ANN ARBOR, Mich., Aug. 23, 2016 /PRNewswire/ -- Car buyer satisfaction rebounds as domestic and mass-market brands improve, according to new data from the American Customer Satisfaction Index (ACSI). Customer satisfaction with automobiles is up 3.8 percent to 82 on ACSI's 100-point scale. Luxury cars have dominated the driver satisfaction rankings for years, but the top tier is now evenly split between mass market and luxury vehicles.
"The rise of mass-market vehicles may well be at the expense of luxury brands in the sense that buyers now see little differentiation between luxury cars and regular ones," says Claes Fornell, ACSI Chairman and founder. "If there is little difference, why pay more? Exclusivity may not be enough."
Among 24 auto brands tracked by the ACSI, 16 improve while 5 decline – 3 of which are premium brands. The most notable decline is for Volkswagen, which is embroiled in an emissions-cheating scandal that has angered customers, government officials, and consumer and environmental advocates. In a year dominated by improving customer satisfaction, Volkswagen drops 3 percent to 78, tied for lowest among mass-market vehicles.
"The combination of fines and fallen stock price are a big hit to Volkswagen's finances, but it may prove even harder to recover from the reputational hit the company will take for deceiving customers and the general public," says David VanAmburg, ACSI director. "Many customers or would-be customers could be turned-off of VW for life and it's hard to put a value on that."
All domestic automakers improve customer satisfaction overall this year, and the highest-scoring car is now an American brand. Ford's Lincoln takes the lead with a 5-percent jump to an ACSI score of 87. Honda claims second place with an 8-percent gain to 86, while Toyota and BMW each advance 4 percent, placing these luxury and mass-market brands in a tie for third place at 85.
Lexus, which previously held first place, is now matched by GMC (+8%), Subaru (+2%) and Nissan's Infiniti – the leading gainer with a 9-percent jump to 84. Audi (+6%) and Chevrolet (+5%) follow close behind at 83. The rest of the industry comes in below the industry average. The Ford brand edges up 3 percent to 81, catching up with Mercedes-Benz (-2%) and Hyundai (unchanged).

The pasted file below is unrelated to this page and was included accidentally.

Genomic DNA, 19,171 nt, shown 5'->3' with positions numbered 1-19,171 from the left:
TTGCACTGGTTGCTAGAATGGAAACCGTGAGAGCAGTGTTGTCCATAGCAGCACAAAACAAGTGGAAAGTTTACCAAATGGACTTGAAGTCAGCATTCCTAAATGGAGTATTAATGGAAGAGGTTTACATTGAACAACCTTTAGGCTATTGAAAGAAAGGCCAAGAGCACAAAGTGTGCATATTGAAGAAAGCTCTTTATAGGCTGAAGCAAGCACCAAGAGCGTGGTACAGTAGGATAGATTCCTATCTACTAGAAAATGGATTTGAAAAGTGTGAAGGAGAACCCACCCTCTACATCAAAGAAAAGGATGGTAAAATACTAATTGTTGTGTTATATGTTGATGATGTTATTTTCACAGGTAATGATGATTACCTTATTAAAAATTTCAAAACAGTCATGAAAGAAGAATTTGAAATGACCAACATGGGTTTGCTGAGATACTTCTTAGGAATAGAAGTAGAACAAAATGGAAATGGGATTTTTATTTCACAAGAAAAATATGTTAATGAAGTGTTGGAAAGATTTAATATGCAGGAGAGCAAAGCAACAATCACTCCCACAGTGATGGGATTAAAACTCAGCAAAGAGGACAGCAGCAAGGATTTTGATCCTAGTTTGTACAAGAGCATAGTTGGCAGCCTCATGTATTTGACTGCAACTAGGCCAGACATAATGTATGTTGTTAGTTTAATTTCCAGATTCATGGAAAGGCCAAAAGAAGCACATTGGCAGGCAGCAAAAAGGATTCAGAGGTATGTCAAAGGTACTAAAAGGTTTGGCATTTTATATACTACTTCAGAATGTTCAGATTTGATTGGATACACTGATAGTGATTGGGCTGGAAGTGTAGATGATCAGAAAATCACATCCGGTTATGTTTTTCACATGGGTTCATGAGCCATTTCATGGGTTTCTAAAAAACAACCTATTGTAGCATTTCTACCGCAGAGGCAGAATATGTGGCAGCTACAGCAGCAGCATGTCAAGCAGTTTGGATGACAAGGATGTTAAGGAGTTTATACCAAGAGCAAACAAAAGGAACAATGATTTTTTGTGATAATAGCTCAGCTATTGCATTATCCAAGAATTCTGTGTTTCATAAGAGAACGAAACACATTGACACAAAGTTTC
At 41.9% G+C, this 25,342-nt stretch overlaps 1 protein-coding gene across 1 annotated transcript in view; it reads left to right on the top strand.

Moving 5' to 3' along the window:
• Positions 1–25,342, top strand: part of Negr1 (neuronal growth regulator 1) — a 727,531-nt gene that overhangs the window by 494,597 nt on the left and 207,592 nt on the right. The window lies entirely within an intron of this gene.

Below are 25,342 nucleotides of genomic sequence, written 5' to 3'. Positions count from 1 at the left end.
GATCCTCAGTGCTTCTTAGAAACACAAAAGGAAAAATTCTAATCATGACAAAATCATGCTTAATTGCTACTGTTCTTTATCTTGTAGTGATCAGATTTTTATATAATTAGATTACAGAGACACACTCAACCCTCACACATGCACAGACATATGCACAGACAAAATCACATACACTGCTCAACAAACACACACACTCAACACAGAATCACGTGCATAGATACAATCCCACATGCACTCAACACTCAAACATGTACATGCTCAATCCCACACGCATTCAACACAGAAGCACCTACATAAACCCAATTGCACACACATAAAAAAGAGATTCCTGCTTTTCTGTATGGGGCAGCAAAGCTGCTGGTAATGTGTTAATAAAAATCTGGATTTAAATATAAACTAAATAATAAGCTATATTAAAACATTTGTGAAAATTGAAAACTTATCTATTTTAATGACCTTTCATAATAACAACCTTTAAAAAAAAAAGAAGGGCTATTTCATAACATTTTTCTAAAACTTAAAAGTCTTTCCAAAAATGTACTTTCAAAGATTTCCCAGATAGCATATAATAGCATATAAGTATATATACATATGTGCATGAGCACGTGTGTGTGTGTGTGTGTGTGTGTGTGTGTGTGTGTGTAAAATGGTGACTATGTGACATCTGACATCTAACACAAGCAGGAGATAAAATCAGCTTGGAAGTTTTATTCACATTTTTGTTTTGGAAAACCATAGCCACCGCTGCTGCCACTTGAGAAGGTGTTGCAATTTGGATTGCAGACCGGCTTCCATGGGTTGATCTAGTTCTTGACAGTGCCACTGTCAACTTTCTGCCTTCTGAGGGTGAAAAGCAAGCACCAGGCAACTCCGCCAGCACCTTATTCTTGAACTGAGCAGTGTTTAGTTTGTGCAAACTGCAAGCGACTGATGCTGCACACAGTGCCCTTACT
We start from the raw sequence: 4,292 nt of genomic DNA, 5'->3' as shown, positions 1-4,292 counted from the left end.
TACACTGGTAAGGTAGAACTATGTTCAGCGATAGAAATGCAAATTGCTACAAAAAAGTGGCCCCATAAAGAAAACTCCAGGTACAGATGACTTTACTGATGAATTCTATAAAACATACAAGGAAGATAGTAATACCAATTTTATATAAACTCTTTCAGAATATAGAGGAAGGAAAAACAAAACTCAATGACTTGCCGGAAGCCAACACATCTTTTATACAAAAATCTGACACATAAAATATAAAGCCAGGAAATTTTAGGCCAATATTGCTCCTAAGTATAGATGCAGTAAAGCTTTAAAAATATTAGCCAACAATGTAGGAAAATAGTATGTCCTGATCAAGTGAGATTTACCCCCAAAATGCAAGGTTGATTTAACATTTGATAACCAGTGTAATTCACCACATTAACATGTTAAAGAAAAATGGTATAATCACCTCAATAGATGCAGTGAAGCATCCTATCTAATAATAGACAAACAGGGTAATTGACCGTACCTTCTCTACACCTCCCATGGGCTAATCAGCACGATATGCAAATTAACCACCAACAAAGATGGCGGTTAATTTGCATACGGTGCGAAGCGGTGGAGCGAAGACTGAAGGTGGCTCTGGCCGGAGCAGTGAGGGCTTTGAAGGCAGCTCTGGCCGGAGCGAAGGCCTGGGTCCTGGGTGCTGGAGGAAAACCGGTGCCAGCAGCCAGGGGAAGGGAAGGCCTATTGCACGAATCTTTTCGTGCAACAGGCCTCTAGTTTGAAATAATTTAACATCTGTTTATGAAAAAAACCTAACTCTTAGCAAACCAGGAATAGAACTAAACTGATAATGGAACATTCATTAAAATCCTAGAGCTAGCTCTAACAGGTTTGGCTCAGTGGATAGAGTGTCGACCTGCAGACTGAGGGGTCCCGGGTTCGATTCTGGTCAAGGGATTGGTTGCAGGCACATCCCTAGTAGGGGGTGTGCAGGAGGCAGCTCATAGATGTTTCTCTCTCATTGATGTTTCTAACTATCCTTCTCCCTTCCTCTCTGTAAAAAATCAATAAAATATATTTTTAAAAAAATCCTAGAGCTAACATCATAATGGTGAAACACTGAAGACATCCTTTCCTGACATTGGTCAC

Nissan moves 4 percent higher to 80, matching Mazda (unchanged), while the Chrysler nameplate climbs 7 percent to meet Cadillac, Buick, Kia and Mitsubishi at 79. Acura loses ground, falling 8 percent to 76 at the bottom of the category.
"Year-to-date sales are looking pretty flat, and demand for cars may slacken some," says VanAmburg. "But the good news for Detroit is that higher levels of customer satisfaction will make it more competitive."
Among domestic automakers, Ford keeps its lead, stepping up to 84, followed by GM (81) and Fiat Chrysler (78). In comparison with foreign-made autos, which have long had the highest customer satisfaction, domestics are catching up, rising to 81 overall. European automakers also do better, matching Japanese and Korean manufacturers at 82.
The ACSI report, which is based on 3,776 customer surveys collected in the second quarter of 2016, is available for free download at http://www.theacsi.org/news-and-resources/customer-satisfaction-reports/reports-2016/acsi-automobile-report-2016.
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No advertising or other promotional use can be made of the data and information in this release without the express prior written consent of ACSI LLC.
The American Customer Satisfaction Index (ACSI) is a national economic indicator of customer evaluations of the quality of products and services available to household consumers in the United States. The ACSI uses data from interviews with roughly 70,000 customers annually as inputs to an econometric model for analyzing customer satisfaction with more than 300 companies in 43 industries and 10 economic sectors, including various services of federal and local government agencies.
ACSI results are released throughout the year, with all measures reported on a scale of 0 to 100. ACSI data have proven to be strongly related to a number of essential indicators of micro and macroeconomic performance. For example, firms with higher levels of customer satisfaction tend to have higher earnings and stock returns relative to competitors. Stock portfolios based on companies that show strong performance in ACSI deliver excess returns in up markets as well as down markets. At the macro level, customer satisfaction has been shown to be predictive of both consumer spending and GDP growth.
ACSI and its logo are Registered Marks of the University of Michigan, licensed worldwide exclusively to American Customer Satisfaction Index LLC with the right to sublicense.
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SOURCE American Customer Satisfaction Index